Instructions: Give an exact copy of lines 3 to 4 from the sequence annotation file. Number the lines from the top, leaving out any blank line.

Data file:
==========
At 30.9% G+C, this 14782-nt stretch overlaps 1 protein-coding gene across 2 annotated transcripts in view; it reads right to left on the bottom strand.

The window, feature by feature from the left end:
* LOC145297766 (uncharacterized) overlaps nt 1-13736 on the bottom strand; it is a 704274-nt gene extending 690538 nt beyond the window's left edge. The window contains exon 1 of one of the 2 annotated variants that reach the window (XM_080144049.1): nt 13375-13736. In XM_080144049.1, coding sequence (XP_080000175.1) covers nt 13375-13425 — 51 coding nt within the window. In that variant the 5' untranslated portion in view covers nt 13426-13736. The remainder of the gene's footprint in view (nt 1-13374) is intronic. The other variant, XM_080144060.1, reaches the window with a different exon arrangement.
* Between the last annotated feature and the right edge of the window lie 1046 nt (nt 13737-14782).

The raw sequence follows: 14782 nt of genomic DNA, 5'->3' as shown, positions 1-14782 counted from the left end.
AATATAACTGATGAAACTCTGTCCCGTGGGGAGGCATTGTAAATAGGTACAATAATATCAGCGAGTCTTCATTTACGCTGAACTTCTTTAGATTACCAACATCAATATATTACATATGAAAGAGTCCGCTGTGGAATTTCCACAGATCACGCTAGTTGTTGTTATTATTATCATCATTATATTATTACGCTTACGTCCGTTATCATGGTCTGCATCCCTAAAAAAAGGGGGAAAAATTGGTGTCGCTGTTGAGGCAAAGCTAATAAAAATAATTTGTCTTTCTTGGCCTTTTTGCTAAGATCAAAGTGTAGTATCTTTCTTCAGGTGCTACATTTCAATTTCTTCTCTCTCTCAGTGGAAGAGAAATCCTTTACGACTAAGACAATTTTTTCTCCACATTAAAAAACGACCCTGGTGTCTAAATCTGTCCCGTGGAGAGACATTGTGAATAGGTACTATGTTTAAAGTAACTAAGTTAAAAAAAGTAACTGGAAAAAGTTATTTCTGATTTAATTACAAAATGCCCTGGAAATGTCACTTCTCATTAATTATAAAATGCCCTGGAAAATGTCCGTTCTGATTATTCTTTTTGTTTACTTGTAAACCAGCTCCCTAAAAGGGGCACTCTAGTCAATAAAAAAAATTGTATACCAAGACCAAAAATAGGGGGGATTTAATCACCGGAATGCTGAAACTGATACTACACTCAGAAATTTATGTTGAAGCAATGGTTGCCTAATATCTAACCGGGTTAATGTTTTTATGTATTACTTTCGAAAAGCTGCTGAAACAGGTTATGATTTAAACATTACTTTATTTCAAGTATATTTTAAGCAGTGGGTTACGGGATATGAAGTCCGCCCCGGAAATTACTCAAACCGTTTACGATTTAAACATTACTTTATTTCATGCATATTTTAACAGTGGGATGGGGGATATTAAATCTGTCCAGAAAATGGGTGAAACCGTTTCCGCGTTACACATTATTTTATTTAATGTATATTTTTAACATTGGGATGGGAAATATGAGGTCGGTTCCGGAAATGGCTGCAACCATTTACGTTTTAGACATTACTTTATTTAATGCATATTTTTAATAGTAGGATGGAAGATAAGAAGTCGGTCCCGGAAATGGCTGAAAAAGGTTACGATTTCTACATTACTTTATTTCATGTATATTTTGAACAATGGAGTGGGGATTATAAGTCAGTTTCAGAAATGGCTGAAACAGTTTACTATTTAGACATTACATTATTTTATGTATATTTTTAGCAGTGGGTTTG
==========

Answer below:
* LOC145297766 (uncharacterized) overlaps nt 1-13736 on the bottom strand; it is a 704274-nt gene extending 690538 nt beyond the window's left edge. The window contains exon 1 of one of the 2 annotated variants that reach the window (XM_080144049.1): nt 13375-13736. In XM_080144049.1, coding sequence (XP_080000175.1) covers nt 13375-13425 — 51 coding nt within the window. In that variant the 5' untranslated portion in view covers nt 13426-13736. The remainder of the gene's footprint in view (nt 1-13374) is intronic. The other variant, XM_080144060.1, reaches the window with a different exon arrangement.
* Between the last annotated feature and the right edge of the window lie 1046 nt (nt 13737-14782).